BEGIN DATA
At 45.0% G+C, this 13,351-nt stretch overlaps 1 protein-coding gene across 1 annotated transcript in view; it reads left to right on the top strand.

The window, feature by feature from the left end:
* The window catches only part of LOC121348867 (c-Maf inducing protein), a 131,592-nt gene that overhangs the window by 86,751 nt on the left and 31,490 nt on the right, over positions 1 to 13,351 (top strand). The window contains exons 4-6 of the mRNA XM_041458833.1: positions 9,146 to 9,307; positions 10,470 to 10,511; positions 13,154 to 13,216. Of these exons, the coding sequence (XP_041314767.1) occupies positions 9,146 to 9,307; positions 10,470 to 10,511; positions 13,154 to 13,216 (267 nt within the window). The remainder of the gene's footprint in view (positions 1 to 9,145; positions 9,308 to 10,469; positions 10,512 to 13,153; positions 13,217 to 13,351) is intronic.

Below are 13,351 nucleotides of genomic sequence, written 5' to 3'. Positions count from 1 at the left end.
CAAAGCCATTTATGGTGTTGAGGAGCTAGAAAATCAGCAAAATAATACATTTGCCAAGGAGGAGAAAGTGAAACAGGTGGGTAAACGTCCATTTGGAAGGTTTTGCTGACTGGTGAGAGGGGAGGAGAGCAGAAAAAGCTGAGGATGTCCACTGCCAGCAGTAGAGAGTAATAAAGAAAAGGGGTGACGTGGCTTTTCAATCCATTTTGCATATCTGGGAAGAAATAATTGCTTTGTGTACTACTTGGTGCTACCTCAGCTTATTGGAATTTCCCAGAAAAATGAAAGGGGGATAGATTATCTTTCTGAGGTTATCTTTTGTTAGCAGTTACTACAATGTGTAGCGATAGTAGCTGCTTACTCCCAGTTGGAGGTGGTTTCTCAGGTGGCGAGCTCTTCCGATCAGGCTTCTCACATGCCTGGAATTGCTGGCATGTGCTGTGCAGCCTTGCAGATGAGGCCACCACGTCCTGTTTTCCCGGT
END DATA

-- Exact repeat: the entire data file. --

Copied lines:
At 45.0% G+C, this 13,351-nt stretch overlaps 1 protein-coding gene across 1 annotated transcript in view; it reads left to right on the top strand.

The window, feature by feature from the left end:
* The window catches only part of LOC121348867 (c-Maf inducing protein), a 131,592-nt gene that overhangs the window by 86,751 nt on the left and 31,490 nt on the right, over positions 1 to 13,351 (top strand). The window contains exons 4-6 of the mRNA XM_041458833.1: positions 9,146 to 9,307; positions 10,470 to 10,511; positions 13,154 to 13,216. Of these exons, the coding sequence (XP_041314767.1) occupies positions 9,146 to 9,307; positions 10,470 to 10,511; positions 13,154 to 13,216 (267 nt within the window). The remainder of the gene's footprint in view (positions 1 to 9,145; positions 9,308 to 10,469; positions 10,512 to 13,153; positions 13,217 to 13,351) is intronic.

Below are 13,351 nucleotides of genomic sequence, written 5' to 3'. Positions count from 1 at the left end.
CAAAGCCATTTATGGTGTTGAGGAGCTAGAAAATCAGCAAAATAATACATTTGCCAAGGAGGAGAAAGTGAAACAGGTGGGTAAACGTCCATTTGGAAGGTTTTGCTGACTGGTGAGAGGGGAGGAGAGCAGAAAAAGCTGAGGATGTCCACTGCCAGCAGTAGAGAGTAATAAAGAAAAGGGGTGACGTGGCTTTTCAATCCATTTTGCATATCTGGGAAGAAATAATTGCTTTGTGTACTACTTGGTGCTACCTCAGCTTATTGGAATTTCCCAGAAAAATGAAAGGGGGATAGATTATCTTTCTGAGGTTATCTTTTGTTAGCAGTTACTACAATGTGTAGCGATAGTAGCTGCTTACTCCCAGTTGGAGGTGGTTTCTCAGGTGGCGAGCTCTTCCGATCAGGCTTCTCACATGCCTGGAATTGCTGGCATGTGCTGTGCAGCCTTGCAGATGAGGCCACCACGTCCTGTTTTCCCGGT